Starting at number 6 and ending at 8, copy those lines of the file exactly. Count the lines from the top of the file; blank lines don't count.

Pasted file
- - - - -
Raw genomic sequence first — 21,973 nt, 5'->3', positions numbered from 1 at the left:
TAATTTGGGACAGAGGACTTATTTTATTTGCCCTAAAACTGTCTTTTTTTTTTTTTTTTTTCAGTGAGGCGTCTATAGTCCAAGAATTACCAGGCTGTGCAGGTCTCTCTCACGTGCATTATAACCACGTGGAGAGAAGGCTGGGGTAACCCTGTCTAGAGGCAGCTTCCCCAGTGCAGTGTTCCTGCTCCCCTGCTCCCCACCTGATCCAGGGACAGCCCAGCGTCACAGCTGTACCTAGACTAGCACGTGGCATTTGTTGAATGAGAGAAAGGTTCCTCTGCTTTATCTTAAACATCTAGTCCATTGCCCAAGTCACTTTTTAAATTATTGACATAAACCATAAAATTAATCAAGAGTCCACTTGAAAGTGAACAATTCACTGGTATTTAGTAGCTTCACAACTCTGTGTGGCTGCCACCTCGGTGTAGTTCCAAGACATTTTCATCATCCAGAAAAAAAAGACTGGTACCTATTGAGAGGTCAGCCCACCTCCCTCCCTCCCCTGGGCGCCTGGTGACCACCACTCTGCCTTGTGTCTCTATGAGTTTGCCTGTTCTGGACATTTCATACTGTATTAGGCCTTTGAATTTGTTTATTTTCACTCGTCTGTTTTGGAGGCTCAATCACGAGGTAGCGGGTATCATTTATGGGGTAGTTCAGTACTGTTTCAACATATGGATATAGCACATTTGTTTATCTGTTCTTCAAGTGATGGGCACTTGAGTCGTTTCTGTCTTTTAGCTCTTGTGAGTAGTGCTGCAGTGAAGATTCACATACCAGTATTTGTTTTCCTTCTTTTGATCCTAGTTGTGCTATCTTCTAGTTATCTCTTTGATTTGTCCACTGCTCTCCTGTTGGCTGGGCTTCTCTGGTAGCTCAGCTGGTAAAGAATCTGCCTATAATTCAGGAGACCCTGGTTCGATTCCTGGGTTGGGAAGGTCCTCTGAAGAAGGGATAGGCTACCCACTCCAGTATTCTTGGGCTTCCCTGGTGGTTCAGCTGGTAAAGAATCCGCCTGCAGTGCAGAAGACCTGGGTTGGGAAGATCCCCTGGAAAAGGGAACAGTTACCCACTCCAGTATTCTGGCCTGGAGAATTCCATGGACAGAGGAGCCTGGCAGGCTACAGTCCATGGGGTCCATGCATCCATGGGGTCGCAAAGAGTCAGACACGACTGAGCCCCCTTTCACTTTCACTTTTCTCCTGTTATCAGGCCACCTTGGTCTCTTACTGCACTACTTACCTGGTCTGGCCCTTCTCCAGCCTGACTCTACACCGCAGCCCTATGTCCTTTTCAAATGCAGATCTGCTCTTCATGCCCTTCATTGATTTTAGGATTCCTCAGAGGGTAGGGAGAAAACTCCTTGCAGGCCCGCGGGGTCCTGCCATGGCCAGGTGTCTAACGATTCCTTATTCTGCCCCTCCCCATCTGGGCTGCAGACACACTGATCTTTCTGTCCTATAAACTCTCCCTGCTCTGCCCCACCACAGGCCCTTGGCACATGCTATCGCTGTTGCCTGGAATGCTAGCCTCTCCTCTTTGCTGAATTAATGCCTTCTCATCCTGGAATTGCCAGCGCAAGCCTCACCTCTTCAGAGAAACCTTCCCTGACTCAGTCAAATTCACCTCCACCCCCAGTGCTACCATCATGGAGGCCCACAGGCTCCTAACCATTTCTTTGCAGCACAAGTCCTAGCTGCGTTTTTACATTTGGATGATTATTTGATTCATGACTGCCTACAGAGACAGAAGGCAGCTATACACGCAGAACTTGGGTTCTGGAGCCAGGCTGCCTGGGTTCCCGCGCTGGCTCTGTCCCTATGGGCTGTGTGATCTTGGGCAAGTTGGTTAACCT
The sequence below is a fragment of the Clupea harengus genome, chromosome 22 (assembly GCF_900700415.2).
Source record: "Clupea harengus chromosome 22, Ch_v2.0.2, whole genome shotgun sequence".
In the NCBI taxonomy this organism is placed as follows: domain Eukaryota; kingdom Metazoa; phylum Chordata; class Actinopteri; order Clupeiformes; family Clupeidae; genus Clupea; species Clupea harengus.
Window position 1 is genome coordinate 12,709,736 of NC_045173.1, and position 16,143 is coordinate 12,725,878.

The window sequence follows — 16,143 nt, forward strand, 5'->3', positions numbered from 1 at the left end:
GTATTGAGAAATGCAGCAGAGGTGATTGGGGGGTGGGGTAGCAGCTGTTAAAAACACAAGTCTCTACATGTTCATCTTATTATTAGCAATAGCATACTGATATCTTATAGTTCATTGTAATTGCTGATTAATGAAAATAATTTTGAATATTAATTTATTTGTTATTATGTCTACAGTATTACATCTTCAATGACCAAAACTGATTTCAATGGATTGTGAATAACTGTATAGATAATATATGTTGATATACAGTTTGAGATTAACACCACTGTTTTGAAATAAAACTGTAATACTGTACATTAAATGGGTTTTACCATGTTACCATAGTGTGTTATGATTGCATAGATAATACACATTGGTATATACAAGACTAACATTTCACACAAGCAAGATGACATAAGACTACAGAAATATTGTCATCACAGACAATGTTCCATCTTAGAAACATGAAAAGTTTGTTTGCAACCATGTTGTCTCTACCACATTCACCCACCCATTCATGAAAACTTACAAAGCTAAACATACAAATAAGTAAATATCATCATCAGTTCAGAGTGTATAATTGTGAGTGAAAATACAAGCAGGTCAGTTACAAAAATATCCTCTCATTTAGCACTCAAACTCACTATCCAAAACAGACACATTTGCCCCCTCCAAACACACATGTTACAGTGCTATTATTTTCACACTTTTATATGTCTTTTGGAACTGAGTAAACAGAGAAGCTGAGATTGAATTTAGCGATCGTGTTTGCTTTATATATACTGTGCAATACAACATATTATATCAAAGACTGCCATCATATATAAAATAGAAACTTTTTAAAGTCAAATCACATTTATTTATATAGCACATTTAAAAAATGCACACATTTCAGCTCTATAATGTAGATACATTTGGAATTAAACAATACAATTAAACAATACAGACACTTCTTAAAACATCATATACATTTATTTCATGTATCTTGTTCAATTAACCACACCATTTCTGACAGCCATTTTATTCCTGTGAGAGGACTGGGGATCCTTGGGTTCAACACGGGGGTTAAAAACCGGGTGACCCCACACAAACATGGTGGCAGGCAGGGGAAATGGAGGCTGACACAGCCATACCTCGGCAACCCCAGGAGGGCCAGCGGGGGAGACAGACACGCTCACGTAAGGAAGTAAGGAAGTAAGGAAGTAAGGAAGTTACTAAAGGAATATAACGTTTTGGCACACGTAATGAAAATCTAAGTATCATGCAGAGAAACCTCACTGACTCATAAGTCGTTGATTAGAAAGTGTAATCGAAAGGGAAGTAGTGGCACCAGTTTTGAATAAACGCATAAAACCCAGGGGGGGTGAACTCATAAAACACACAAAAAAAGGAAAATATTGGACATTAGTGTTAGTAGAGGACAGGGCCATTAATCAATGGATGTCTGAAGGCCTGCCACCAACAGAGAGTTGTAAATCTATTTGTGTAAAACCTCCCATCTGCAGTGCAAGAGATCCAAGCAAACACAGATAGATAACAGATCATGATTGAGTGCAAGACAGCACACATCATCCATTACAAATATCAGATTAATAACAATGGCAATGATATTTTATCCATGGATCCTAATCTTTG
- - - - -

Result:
Window position 1 is genome coordinate 12,709,736 of NC_045173.1, and position 16,143 is coordinate 12,725,878.

The window sequence follows — 16,143 nt, forward strand, 5'->3', positions numbered from 1 at the left end:
GTATTGAGAAATGCAGCAGAGGTGATTGGGGGGTGGGGTAGCAGCTGTTAAAAACACAAGTCTCTACATGTTCATCTTATTATTAGCAATAGCATACTGATATCTTATAGTTCATTGTAATTGCTGATTAATGAAAATAATTTTGAATATTAATTTATTTGTTATTATGTCTACAGTATTACATCTTCAATGACCAAAACTGATTTCAATGGATTGTGAATAACTGTATAGATAATATATGTTGATATACAGTTTGAGATTAACACCACTGTTTTGAAATAAAACTGTAATACTGTACATTAAATGGGTTTTACCATGTTACCATAGTGTGTTATGATTGCATAGATAATACACATTGGTATATACAAGACTAACATTTCACACAAGCAAGATGACATAAGACTACAGAAATATTGTCATCACAGACAATGTTCCATCTTAGAAACATGAAAAGTTTGTTTGCAACCATGTTGTCTCTACCACATTCACCCACCCATTCATGAAAACTTACAAAGCTAAACATACAAATAAGTAAATATCATCATCAGTTCAGAGTGTATAATTGTGAGTGAAAATACAAGCAGGTCAGTTACAAAAATATCCTCTCATTTAGCACTCAAACTCACTATCCAAAACAGACACATTTGCCCCCTCCAAACACACATGTTACAGTGCTATTATTTTCACACTTTTATATGTCTTTTGGAACTGAGTAAACAGAGAAGCTGAGATTGAATTTAGCGATCGTGTTTGCTTTATATATACTGTGCAATACAACATATTATATCAAAGACTGCCATCATATATAAAATAGAAACTTTTTAAAGTCAAATCACATTTATTTATATAGCACATTTAAAAAATGCACACATTTCAGCTCTATAATGTAGATACATTTGGAATTAAACAATACAATTAAACAATACAGACACTTCTTAAAACATCATATACATTTATTTCATGTATCTTGTTCAATTAACCACACCATTTCTGACAGCCATTTTATTCCTGTGAGAGGACTGGGGATCCTTGGGTTCAACACGGGGGTTAAAAACCGGGTGACCCCACACAAACATGGTGGCAGGCAGGGGAAATGGAGGCTGACACAGCCATACCTCGGCAACCCCAGGAGGGCCAGCGGGGGAGACAGACACGCTCACGTAAGGAAGTAAGGAAGTAAGGAAGTAAGGAAGTTACTAAAGGAATATAACGTTTTGGCACACGTAATGAAAATCTAAGTATCATGCAGAGAAACCTCACTGACTCATAAGTCGTTGATTAGAAAGTGTAATCGAAAGGGAAGTAGTGGCACCAGTTTTGAATAAACGCATAAAACCCAGGGGGGGTGAACTCATAAAACACACAAAAAAAGGAAAATATTGGACATTAGTGTTAGTAGAGGACAGGGCCATTAATCAATGGATGTCTGAAGGCCTGCCACCAACAGAGAGTTGTAAATCTATTTGTGTAAAACCTCCCATCTGCAGTGCAAGAGATCCAAGCAAACACAGATAGATAACAGATCATGATTGAGTGCAAGACAGCACACATCATCCATTACAAATATCAGATTAATAACAATGGCAATGATATTTTATCCATGGATCCTAATCTTTG